Look, cutting a fringe / cut bangs (whatever you want to call it) at home, without a hairdresser on hand to do it for you, is not a good idea. Let’s just start there.
There are many things that can go wrong, the least of which is that you cut it wonky and the worst case being this:
But hey, we’re all bingeing Normal People and getting inspired by Marianne over here:
I already have bangs. In fact *dusts shoulder arrogantly* I have been told by many people I am Marianne’s doppelganger and NO I am not going to take that with a grain of salt. I AM. I ACCEPT THIS COMPLIMENT.
Anyway, the point is for the time being, it’s hard to get to a hairdresser. COVID-19 lockdown rules, which are ever-changing, are making it harder to go get a trim let alone cut bangs, which means you’re left to your own devices.
I asked my hairdresser Amanda Tua for her tips, and of course she immediately was like… hmm ideally don’t do it.
“Remember that cutting is permanent… so if you accidentally take too much off, that hair is GONE! (For the next 4-6 weeks anyway).”
YIKES. Ok but you’re still gonna do it aren’t you, you naughty little quesadilla. FINE. Here’s how.
1. Don’t Cut Bangs Until You Read These “Don’t’s”
There are a few immediate don’t’s that you need to know about before reaching for the scissors. The first? If you have a cowlick, you’re fucked.
“It is super common to have cowlicks – which cause the hair to grow in different directions. Often a person will have hair that moves in one direction on one side and pushes in the opposite direction on the other – hence why we always have a “good side” that tends to behave.”
Is that you? Don’t think that your bangs will just sit nicely at the front then. They’ll follow the rules of your cowlick, which means bangs probably aren’t for you (unless you see a hairdresser and let them assess first).
Also – widows peaks. This is when your hair moves into a point at the front quite a lot. Kourtney Kardashian has one:
“Someone with a Widows Peak would really struggle with a fringe, it just wouldn’t sit flat!” says Amanda.
The third don’t is tension – as in, do not pull the bit of hair you’re cutting down really hard.
“This refers to how hard you pull the section down when cutting. The more tension you use to pull the section down, the shorter it will bounce up after cutting.”
Tension is how all those YouTube fails ended up with really short fringes. You might think you’re cutting it nice and long, but you’re… not.
2. Collect The Right Tools
Don’t half ass your bangs, ok? Go to the chemist and buy hairdresser scissors. None there? Do what you can to get some, but worst case Amanda says to use either sewing scissors, or “the sharpest you can find.” NOT nail clippers or the kitchen ones, please.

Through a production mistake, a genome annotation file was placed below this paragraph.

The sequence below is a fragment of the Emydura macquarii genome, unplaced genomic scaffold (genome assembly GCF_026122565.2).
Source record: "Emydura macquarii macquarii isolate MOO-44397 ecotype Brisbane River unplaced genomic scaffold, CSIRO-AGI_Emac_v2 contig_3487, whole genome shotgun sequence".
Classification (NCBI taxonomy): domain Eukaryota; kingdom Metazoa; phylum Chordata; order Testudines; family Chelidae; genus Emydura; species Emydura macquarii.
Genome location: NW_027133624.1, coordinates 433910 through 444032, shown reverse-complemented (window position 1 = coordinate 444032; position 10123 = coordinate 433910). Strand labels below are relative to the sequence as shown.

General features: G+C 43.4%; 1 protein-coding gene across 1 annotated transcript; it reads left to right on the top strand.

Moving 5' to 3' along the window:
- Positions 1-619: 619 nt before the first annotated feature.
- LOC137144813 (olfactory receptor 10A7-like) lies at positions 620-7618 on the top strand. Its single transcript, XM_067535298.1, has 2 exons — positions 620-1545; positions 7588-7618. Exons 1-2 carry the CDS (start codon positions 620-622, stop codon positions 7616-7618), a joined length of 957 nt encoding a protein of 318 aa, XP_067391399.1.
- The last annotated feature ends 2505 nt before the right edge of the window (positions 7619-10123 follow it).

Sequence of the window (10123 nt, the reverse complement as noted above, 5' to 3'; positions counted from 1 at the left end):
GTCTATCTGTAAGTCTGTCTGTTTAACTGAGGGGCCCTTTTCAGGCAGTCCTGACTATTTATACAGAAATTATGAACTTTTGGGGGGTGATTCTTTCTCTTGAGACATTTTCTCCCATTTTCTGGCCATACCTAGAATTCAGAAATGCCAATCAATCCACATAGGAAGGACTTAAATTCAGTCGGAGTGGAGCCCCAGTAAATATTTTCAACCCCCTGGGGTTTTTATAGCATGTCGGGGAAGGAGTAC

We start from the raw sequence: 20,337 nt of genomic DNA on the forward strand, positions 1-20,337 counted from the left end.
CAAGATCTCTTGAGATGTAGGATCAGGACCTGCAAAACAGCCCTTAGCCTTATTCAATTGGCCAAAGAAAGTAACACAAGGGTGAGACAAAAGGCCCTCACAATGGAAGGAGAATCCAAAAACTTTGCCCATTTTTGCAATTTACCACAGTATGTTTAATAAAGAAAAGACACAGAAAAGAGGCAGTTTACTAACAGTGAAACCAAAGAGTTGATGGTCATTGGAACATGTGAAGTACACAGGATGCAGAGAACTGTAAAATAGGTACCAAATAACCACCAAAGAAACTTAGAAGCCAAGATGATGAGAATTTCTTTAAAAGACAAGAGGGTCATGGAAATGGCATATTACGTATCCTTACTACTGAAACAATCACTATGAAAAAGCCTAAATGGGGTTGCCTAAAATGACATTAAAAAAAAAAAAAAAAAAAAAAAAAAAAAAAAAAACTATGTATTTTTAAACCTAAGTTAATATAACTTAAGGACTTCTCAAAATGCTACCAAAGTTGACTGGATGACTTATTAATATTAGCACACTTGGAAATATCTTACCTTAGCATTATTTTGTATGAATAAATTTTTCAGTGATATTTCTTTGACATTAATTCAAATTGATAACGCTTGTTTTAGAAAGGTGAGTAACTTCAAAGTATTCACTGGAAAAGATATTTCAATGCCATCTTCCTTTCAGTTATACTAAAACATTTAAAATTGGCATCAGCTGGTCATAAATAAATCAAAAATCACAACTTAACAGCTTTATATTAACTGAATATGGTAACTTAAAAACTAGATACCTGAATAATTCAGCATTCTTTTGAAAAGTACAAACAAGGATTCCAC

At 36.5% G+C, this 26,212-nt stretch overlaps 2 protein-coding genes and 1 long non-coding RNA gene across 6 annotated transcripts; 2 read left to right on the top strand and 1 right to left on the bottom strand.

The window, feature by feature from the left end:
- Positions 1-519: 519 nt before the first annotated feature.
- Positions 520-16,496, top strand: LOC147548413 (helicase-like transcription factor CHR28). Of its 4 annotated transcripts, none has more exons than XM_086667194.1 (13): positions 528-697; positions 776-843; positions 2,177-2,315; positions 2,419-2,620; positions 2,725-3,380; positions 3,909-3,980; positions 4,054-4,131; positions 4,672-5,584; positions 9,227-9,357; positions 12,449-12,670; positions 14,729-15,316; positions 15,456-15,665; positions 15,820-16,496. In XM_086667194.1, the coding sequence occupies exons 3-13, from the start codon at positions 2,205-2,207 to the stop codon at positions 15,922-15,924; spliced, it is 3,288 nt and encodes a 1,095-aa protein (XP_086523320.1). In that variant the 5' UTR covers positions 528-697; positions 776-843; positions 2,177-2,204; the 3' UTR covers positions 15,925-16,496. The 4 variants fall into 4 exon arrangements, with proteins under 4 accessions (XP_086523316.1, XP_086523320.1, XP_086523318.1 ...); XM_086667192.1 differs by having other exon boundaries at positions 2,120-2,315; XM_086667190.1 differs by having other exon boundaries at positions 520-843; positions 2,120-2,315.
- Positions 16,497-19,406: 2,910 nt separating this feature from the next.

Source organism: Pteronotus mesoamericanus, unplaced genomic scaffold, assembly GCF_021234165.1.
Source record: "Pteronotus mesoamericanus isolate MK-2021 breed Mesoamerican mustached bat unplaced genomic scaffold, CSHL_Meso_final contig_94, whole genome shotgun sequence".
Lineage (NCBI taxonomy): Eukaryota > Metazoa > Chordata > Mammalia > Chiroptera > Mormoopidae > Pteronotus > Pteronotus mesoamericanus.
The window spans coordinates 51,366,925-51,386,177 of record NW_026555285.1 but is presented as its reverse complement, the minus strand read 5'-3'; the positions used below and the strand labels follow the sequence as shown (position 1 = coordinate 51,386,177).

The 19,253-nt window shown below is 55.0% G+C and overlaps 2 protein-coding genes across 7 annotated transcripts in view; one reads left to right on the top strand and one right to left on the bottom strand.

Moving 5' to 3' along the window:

Then you’ll need:
- a water spray (or dampen it down in the sink or shower first.)
- A blow dryer
Got ’em? Great.
3. Dampen, Then Blow Dry
So Amanda is running us through what she calls a “softer, curved Brigitte Bardot style fringe.” Which is more in line with Marianne’s bangs, but also she’s done this because she says a straight across fringe is way harder to nail at home.
“With your blowdryer pointing downwards onto your fringe area, dry your roots forward onto your face using just your hand. Use your fingers to firmly rub your hairline roots while you dry, this will iron out any cowlicks or pesky growth patterns and get everything sitting flat and forward in the right position. Once the roots are dry, keep blasting the ends until dry. For frizzy or curly hair you can smooth the ends with a brush.”
Here’s Amanda showing us how it should look:
The reason she hasn’t given a specific centimetre amount for how much hair to add, is because it varies per person. A good guide? “Don’t force hair into the fringe unless it naturally wants to sit forward,” she says.
Then, clip the bits that won’t be your fringe outta the way.
4. Start Small
None of that twisting method to cut bangs here, friends. Instead, start with a 1cm wide section in the centre, like this:
“This will be the shortest point of your fringe. Hold the section really loosely and as close to your face as possible (do not elevate) and cut in the first piece.”
Ideally cut this longer at first, then shorten it slowly so you don’t have a dramatic “WTF have I done” moment. Say, cut at the bridge of your nose, then go up until you’re happy.
Need more guidance? “A longer fringe would be to the middle of the nose, and a shorter fringe wherever you like, just above the brow is good,” says Amanda.
5. Move To The Side Bits
Then, Amanda suggests you move to the side 1 cm piece, closest to your ear, and decide how long you want that to be. It’ll depend on how short you’ve gone with the middle of your fringe – these two pieces:
Obviously Amanda isn’t going to actually CUT BANGS for us to learn, but she’s showing you the two pieces here.
Take a 1cm section on the outer edge (in front of ear) and cut to desired length using no tension.
That means don’t hold it tight – just cut it while gently holding it in place.
From there, it’s about graduating the length, using 1-2cm sections, so the shortest is in the middle, and the longest at your ear. It’s hard to explain how to decide that in an article (hence why you generally cut bangs at the hairdresser) but the good thing with this type of fringe is it’s hard to fuck up too badly.
6. Do The Other Side
Moving on! Now you go to the other side and do the same as step 5. “Be sure to use your mirror to ensure both sides are even,” says Amanda. You know how hairdressers pull both bits of hair on either side of your face to see that they’re even? Yeah, do that for each bit so your graduating lengths toward the middle aren’t wonky.
7. What If I Screw It Up?
So you still managed to screw up your bangs? It’s ok. Just do some damage control.
“Bobby pins, headbands, gel on damp hair to slick black for a “wet look” will hide it,” says Amanda.
Or go and see a professional hairdresser and hope to hell they are open.